I know nothing about the author, but I like this poem very much. I like its perspective and its strength. While the city boasts, "I Will," the river says, "I serve." Hope you enjoy it.
THE CHICAGO RIVER
They have bound me with bridges,
With tunnels burrowed under me!
All day and all night
Traffic roars over me,
And my uplook to the blessed sky
Is barred with girders, cables, stacks.
My banks, with docks close hedged,
Hem me in.
Through smoke and floating smudge,
The Sun looks down upon me
Like the bleared eye of an old, old man.
No outcast of the gutters
Slinks by more soiled than I,
Polluted within and without!
But on my shackled breast I bear
Corn and iron, lumber and coal.
The little children of India eat of my wheat;
My lumber shelters the stricken of Messina;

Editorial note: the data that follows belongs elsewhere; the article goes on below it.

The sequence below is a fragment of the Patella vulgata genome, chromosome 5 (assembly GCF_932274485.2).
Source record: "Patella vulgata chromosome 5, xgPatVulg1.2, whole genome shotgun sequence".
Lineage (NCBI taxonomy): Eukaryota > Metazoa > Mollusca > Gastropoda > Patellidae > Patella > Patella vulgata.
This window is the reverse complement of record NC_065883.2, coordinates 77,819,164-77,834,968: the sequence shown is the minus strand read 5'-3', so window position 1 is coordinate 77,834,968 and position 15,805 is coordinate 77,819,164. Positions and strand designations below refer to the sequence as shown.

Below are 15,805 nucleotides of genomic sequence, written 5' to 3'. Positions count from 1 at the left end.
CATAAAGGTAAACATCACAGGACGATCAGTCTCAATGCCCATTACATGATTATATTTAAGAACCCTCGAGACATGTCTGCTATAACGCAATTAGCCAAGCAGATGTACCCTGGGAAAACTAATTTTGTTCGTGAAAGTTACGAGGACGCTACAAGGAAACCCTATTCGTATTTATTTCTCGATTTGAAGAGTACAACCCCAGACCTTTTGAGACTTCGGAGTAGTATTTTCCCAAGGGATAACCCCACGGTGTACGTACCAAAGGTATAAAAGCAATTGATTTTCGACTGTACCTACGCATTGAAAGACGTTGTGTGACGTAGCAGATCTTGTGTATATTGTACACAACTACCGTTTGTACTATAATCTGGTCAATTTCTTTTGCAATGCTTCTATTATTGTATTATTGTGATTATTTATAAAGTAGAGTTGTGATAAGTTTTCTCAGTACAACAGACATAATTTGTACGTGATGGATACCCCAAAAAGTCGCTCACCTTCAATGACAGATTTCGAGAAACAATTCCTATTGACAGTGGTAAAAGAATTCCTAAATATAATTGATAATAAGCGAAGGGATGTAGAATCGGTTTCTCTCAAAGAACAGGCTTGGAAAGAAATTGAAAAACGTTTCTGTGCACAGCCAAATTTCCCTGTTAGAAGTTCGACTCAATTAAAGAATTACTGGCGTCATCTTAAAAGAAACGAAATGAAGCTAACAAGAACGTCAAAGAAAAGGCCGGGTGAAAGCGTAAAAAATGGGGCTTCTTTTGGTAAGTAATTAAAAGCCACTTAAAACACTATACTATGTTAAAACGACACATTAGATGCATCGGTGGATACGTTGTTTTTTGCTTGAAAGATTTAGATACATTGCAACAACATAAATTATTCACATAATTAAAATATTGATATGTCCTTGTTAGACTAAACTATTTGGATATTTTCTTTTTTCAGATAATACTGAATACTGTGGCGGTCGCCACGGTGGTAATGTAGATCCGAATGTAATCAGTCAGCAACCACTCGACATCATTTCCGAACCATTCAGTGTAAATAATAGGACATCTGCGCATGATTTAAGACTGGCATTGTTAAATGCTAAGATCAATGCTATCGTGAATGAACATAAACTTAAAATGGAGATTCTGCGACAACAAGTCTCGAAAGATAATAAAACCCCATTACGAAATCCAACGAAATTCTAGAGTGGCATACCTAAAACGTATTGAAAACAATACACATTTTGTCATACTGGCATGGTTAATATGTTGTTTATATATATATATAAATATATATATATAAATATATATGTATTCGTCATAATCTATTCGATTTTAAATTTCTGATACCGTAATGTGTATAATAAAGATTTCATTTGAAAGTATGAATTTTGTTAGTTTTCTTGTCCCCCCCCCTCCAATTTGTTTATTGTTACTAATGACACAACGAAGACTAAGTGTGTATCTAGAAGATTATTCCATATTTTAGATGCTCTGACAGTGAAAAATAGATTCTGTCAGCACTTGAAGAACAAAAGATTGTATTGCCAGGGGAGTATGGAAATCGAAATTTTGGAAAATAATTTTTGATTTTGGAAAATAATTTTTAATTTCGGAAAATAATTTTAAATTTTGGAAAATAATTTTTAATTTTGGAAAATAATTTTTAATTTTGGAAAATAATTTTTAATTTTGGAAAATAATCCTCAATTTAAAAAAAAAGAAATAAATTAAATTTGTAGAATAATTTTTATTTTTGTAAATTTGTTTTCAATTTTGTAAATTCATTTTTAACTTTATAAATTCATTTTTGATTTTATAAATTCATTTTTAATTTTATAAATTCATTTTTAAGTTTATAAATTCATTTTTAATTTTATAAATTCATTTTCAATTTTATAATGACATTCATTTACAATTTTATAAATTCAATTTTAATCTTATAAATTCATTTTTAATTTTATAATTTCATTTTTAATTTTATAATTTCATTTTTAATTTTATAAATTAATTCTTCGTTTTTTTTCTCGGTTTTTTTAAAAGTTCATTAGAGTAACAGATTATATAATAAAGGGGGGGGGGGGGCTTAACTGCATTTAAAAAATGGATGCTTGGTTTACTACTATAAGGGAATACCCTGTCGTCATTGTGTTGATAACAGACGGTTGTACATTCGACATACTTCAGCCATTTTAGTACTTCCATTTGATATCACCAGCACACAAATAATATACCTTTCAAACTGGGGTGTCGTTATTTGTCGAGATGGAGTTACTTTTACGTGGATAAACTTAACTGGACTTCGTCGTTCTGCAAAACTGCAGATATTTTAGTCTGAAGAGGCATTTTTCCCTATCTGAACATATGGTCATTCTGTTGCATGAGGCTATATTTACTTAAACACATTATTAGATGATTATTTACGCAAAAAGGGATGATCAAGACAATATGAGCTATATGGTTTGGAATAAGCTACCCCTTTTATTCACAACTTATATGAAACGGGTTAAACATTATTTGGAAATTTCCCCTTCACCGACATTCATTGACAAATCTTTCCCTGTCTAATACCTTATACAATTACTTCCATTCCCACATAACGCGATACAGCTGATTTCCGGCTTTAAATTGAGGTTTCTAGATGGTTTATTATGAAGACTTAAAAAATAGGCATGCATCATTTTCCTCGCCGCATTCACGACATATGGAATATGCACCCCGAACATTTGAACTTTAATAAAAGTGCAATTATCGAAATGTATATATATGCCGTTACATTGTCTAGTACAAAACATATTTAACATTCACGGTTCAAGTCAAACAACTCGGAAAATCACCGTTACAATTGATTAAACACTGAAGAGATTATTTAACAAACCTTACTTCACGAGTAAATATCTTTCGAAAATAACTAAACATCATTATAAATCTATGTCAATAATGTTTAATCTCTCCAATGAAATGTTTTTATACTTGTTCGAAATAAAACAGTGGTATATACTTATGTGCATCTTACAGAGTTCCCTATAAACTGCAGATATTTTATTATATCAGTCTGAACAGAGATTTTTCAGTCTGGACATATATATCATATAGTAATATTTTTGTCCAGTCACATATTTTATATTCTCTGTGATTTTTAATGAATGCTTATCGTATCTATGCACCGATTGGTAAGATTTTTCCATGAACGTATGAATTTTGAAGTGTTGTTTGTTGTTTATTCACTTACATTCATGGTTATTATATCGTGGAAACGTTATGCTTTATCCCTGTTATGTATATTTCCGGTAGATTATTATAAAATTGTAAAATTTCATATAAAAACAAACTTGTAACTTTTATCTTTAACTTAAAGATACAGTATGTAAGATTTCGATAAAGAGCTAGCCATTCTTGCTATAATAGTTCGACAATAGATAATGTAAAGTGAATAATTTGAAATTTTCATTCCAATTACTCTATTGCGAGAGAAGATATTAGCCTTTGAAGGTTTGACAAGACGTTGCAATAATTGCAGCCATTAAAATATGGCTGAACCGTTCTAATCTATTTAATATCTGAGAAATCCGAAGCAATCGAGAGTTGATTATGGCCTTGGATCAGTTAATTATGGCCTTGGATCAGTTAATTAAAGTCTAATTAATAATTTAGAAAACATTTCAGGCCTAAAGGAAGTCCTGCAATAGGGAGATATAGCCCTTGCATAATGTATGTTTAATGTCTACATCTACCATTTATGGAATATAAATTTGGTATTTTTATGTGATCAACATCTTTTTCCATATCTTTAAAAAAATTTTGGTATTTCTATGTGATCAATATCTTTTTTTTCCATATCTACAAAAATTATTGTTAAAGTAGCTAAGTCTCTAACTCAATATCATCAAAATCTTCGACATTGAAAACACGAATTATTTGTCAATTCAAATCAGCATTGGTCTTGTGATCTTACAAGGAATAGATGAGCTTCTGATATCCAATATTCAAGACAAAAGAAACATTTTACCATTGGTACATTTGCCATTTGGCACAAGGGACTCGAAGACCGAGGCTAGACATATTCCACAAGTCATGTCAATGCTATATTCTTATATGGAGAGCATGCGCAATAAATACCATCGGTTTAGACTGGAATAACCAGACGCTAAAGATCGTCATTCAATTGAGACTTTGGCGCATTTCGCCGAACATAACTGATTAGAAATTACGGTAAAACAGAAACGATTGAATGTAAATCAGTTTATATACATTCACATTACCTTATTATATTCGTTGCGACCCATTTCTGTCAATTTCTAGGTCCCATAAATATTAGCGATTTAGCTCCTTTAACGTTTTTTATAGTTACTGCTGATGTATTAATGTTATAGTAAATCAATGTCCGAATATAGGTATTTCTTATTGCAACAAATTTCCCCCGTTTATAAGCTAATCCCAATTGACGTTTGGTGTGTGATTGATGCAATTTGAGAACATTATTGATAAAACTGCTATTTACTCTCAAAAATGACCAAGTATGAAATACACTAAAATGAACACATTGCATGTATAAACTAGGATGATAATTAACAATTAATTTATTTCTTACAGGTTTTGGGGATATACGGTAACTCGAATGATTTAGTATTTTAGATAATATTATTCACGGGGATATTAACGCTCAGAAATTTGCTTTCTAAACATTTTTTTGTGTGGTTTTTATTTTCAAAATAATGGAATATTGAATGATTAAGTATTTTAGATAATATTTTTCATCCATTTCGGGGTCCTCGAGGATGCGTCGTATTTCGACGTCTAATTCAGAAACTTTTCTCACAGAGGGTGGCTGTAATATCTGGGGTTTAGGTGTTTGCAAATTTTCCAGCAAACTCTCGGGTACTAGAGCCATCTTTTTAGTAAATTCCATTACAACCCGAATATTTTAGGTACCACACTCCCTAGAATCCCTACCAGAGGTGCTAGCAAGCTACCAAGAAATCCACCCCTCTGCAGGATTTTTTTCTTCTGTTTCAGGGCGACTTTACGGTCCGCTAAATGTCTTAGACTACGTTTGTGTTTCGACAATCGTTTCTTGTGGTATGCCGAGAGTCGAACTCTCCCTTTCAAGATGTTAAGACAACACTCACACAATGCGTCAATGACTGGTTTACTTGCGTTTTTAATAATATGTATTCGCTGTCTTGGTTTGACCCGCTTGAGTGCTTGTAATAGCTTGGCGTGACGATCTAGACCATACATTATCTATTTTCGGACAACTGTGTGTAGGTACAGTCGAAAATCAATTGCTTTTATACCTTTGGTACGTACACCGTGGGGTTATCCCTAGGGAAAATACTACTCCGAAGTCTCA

Ten million wheels are set a-whirl with my coal;
The iron that burdens me forms a ready tool,
Pit for the hand of man.
What singer can sing of me one low-keyed song?
The Hudson, the Rhine, the Danube, the Nile,
All these, all have their poets,
As beautiful women their lovers.
Fringed with vineyards and stately gardens,
Castles and temples are their jewels,
And song is theirs by right!
Soiled am I and brackish
As sweat on the brow of a workman!
But the broad ships that weight my breast
Are like iron medals with these words wrought:
Therein alone is my glory:
I serve; I serve.
--Charlton Lawrence Edholm
FROM: The Chicago Anthology: A Collection of Verse from the Work of Chicago Poets
By Charles Granger Blanden, Minna Mathison (1916)
Photo Credit: A 1906 Chicago Post Card showing the river mouth